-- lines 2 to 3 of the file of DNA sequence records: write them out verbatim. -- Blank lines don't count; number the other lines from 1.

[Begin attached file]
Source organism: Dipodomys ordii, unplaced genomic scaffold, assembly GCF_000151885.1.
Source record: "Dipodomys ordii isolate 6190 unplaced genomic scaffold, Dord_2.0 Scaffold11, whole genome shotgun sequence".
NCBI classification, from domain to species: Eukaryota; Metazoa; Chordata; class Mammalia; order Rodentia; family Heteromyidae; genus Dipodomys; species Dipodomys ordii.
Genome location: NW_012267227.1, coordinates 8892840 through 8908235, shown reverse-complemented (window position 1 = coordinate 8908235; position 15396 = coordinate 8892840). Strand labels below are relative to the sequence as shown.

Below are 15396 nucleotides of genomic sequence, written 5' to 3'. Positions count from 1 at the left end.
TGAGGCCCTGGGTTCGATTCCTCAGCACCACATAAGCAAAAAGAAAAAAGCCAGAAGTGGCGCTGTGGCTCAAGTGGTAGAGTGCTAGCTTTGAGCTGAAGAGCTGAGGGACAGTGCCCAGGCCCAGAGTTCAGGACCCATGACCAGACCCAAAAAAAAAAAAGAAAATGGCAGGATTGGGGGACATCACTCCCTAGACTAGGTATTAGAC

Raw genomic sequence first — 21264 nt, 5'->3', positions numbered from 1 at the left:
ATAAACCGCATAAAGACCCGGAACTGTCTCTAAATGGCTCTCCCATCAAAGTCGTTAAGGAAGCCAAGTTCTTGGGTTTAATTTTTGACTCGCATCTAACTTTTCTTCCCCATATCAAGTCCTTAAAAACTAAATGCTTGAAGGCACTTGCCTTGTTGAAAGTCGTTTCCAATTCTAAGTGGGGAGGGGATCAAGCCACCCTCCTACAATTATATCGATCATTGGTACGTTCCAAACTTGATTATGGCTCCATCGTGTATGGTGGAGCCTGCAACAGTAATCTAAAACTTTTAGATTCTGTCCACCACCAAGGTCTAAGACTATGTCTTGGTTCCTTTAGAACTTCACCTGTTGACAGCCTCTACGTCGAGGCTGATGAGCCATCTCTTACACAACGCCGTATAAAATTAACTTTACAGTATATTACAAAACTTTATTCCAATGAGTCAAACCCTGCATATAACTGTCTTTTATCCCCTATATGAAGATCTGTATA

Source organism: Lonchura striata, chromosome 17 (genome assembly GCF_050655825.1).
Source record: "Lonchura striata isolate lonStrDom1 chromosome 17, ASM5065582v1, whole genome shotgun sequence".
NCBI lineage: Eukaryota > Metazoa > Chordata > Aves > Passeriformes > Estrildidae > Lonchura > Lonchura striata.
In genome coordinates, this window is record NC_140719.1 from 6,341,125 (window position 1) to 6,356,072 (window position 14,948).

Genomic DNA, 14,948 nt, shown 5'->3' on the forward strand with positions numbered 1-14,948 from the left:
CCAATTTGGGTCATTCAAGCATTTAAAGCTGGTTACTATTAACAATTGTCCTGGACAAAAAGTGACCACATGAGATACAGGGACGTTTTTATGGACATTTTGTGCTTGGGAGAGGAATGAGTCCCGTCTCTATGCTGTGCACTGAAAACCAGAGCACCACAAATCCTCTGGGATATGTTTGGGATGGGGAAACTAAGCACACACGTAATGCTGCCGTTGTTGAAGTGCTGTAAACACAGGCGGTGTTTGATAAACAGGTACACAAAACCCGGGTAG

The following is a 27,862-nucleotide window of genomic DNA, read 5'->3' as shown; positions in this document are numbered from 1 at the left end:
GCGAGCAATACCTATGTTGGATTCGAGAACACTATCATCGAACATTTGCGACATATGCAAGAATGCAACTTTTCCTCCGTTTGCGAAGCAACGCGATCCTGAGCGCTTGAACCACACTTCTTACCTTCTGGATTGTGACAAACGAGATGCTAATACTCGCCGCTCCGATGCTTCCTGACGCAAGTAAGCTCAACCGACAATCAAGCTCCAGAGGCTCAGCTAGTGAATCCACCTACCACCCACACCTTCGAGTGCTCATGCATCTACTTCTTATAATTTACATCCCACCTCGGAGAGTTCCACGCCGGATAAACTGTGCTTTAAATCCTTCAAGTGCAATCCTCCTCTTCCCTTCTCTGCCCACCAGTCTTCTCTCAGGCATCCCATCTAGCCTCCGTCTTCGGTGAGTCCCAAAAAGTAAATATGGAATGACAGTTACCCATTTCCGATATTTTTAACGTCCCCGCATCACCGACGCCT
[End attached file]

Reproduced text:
Source record: "Dipodomys ordii isolate 6190 unplaced genomic scaffold, Dord_2.0 Scaffold11, whole genome shotgun sequence".
NCBI classification, from domain to species: Eukaryota; Metazoa; Chordata; class Mammalia; order Rodentia; family Heteromyidae; genus Dipodomys; species Dipodomys ordii.